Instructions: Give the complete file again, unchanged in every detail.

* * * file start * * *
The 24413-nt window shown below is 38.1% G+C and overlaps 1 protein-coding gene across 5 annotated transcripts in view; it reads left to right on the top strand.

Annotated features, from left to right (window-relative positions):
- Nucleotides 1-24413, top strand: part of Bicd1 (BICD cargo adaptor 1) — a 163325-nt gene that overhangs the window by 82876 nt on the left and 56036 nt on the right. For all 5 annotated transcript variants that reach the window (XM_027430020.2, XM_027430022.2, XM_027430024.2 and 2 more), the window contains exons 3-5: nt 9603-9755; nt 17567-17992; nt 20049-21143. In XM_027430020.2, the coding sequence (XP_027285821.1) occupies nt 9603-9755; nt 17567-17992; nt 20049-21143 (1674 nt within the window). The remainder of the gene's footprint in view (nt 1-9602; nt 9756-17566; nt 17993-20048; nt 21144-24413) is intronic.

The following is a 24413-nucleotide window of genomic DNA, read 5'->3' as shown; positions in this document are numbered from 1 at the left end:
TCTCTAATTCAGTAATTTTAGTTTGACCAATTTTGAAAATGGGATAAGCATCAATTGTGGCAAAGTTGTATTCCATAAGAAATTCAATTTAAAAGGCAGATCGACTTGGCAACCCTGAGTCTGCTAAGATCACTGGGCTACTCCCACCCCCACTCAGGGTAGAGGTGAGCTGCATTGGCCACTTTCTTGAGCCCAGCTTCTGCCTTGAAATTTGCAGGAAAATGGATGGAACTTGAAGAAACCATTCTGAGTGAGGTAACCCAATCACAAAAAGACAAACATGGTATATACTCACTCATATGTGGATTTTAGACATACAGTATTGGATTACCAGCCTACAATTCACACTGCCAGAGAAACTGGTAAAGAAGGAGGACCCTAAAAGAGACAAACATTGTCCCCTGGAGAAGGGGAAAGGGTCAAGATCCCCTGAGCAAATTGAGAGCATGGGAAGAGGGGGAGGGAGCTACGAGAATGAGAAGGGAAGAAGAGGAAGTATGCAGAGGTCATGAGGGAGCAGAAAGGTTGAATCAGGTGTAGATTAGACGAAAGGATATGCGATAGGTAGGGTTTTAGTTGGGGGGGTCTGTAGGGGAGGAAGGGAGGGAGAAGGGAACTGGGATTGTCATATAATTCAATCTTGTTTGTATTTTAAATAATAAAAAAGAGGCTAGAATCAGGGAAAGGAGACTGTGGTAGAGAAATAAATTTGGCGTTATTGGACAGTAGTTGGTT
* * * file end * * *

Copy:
The 24413-nt window shown below is 38.1% G+C and overlaps 1 protein-coding gene across 5 annotated transcripts in view; it reads left to right on the top strand.

Annotated features, from left to right (window-relative positions):
- Nucleotides 1-24413, top strand: part of Bicd1 (BICD cargo adaptor 1) — a 163325-nt gene that overhangs the window by 82876 nt on the left and 56036 nt on the right. For all 5 annotated transcript variants that reach the window (XM_027430020.2, XM_027430022.2, XM_027430024.2 and 2 more), the window contains exons 3-5: nt 9603-9755; nt 17567-17992; nt 20049-21143. In XM_027430020.2, the coding sequence (XP_027285821.1) occupies nt 9603-9755; nt 17567-17992; nt 20049-21143 (1674 nt within the window). The remainder of the gene's footprint in view (nt 1-9602; nt 9756-17566; nt 17993-20048; nt 21144-24413) is intronic.

The following is a 24413-nucleotide window of genomic DNA, read 5'->3' as shown; positions in this document are numbered from 1 at the left end:
TCTCTAATTCAGTAATTTTAGTTTGACCAATTTTGAAAATGGGATAAGCATCAATTGTGGCAAAGTTGTATTCCATAAGAAATTCAATTTAAAAGGCAGATCGACTTGGCAACCCTGAGTCTGCTAAGATCACTGGGCTACTCCCACCCCCACTCAGGGTAGAGGTGAGCTGCATTGGCCACTTTCTTGAGCCCAGCTTCTGCCTTGAAATTTGCAGGAAAATGGATGGAACTTGAAGAAACCATTCTGAGTGAGGTAACCCAATCACAAAAAGACAAACATGGTATATACTCACTCATATGTGGATTTTAGACATACAGTATTGGATTACCAGCCTACAATTCACACTGCCAGAGAAACTGGTAAAGAAGGAGGACCCTAAAAGAGACAAACATTGTCCCCTGGAGAAGGGGAAAGGGTCAAGATCCCCTGAGCAAATTGAGAGCATGGGAAGAGGGGGAGGGAGCTACGAGAATGAGAAGGGAAGAAGAGGAAGTATGCAGAGGTCATGAGGGAGCAGAAAGGTTGAATCAGGTGTAGATTAGACGAAAGGATATGCGATAGGTAGGGTTTTAGTTGGGGGGGTCTGTAGGGGAGGAAGGGAGGGAGAAGGGAACTGGGATTGTCATATAATTCAATCTTGTTTGTATTTTAAATAATAAAAAAGAGGCTAGAATCAGGGAAAGGAGACTGTGGTAGAGAAATAAATTTGGCGTTATTGGACAGTAGTTGGTT